On March 22, 2010, a bill seeking general reform of financial industry regulation in response to the recent financial crisis was adopted on a party-line vote by the Senate Banking Committee as the "Restoring American Financial Stability Act of 2010." It subsequently was reported to the Senate as Senate Bill 3217 (posted on the Committee’s website on April 15, 2010). The Senate Bill has been, and will continue in the near term to be, the subject of much public debate and partisan negotiation.
The attached memorandum provides a comprehensive summary of all the provisions of the bill as now being considered in the Senate. While following the titles in this bill in order, this memo also seeks to provide a topical approach that we hope makes its provisions more understandable. To facilitate further analysis, each paragraph includes section and page number references to the provision being discussed, as well as a section and page reference to provisions covering the same substantive areas in H.R. 4173, the "Wall Street Reform and Consumer Protection Act of 2009," passed by the House of Representatives on December 11, 2009.
The Senate Bill is the latest in a series of financial reform legislative efforts that began on June 17, 2009, when the U.S. Department of the Treasury released a white paper titled "Financial Regulatory Reform – A New Foundation: Rebuilding Financial Supervision and Regulation." That paperdiscussed forthcoming Obama Administration ("Administration") financial reform proposals based on its belief that inadequate and inconsistent regulation of the largest financial firms contributed significantly to the financial crisis that struck both the United States and the global economy beginning in early 2007. The Administration subsequently proposed a series of bills to reform the financial system.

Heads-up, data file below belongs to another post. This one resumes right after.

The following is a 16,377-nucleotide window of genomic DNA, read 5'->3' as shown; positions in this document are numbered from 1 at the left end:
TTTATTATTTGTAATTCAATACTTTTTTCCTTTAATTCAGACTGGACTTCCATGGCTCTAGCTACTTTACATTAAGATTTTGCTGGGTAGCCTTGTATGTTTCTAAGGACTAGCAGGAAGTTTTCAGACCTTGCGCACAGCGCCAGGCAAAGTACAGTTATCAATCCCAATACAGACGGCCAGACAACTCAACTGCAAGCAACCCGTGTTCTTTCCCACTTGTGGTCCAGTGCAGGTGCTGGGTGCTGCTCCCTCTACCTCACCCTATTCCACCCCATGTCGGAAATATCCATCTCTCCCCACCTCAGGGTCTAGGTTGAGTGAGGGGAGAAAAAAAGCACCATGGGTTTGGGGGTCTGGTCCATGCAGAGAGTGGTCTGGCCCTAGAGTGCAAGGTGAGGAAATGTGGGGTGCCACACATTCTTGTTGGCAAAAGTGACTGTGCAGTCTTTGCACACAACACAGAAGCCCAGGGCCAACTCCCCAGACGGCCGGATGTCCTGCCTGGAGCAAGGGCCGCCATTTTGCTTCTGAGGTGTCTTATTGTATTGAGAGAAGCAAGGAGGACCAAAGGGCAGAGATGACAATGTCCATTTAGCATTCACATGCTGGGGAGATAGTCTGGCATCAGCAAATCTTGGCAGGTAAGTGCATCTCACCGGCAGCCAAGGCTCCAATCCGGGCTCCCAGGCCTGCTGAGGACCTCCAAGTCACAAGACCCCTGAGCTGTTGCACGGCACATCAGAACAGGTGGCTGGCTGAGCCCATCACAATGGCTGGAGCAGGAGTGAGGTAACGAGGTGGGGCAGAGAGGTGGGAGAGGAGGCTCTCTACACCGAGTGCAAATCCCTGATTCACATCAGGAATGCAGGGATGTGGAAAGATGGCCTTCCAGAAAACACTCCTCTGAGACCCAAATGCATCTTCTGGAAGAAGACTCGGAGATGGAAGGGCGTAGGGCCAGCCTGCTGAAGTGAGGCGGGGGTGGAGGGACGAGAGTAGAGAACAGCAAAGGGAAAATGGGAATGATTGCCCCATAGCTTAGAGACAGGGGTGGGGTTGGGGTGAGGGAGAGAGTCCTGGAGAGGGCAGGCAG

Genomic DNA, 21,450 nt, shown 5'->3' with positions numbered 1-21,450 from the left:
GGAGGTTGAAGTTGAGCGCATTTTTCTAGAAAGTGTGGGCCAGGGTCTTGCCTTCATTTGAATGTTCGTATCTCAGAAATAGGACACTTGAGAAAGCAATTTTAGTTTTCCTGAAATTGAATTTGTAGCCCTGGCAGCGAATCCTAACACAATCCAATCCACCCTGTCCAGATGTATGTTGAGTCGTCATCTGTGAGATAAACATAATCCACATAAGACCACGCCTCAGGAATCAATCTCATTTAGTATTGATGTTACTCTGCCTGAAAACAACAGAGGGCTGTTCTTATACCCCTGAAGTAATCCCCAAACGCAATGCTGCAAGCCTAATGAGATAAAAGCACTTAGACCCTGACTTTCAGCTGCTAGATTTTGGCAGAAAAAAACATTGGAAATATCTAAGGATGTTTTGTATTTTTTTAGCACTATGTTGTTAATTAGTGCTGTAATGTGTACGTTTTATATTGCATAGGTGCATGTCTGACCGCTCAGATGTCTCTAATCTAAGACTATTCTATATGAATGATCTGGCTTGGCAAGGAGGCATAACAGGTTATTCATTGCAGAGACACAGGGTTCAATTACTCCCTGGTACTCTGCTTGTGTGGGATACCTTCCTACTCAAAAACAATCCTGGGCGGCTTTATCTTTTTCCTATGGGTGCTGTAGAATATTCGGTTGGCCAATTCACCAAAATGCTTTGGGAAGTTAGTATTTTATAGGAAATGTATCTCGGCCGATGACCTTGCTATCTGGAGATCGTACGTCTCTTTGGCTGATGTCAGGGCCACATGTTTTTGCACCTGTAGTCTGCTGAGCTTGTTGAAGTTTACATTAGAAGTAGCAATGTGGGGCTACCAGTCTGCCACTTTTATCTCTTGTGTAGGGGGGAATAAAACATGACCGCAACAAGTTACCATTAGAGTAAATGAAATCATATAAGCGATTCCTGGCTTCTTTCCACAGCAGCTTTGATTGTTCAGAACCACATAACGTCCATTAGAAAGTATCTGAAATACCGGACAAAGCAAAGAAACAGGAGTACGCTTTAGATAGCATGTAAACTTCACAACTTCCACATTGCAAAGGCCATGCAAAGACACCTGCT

The House Financial Services Committee acted next, beginning with a proposal that used the Administration proposals as its starting point. As marked-up in that Committee and subsequently passed by the House as H.R. 4173 in December 2009, this legislation became different from the Administration’s original proposal in significant ways. In addition, in November 2009, Chairman Christopher Dodd of the Senate Banking Committee released a bill that took different approaches from both the Administration proposal and H.R. 4173.
On March 15, 2010, Chairman Dodd released a revised version of his reform legislation. Modified at mark-up a week later by only a Managers Amendment, it was adopted on a party-line vote by the Senate Banking Committee. Among other things, the Senate Bill would:
- Establish a "Financial Stability Oversight Council" focused on identifying and monitoring systemic risks posed by financial firms and financial activities and practices;
- Expand the Fed’s powers over the largest financial firms and enhance regulation of all depository institution holding companies;
- Subject large bank holding companies and systemically significant nonbank financial companies to stricter prudential standards;
- Create a new process for resolving failing financial companies that could cause systemic instability;
- Merge the Office of Thrift Supervision with the Office of the Comptroller of the Currency and arrange for the transfer of functions and transfer supervision of regional and smaller bank and thrift holding companies to the Office of the Comptroller of the Currency and the Federal Deposit Insurance Corporation;
- Enhance regulation of over-the-counter derivatives; and
- Create a new consumer financial products regulator housed inside the Federal Reserve.
Gibson Dunn’s Memorandum is attached at the following link:
Restoring American Financial Stability Act of 2010 – A Comprehensive Review of the U.S. Senate Banking Reform Bill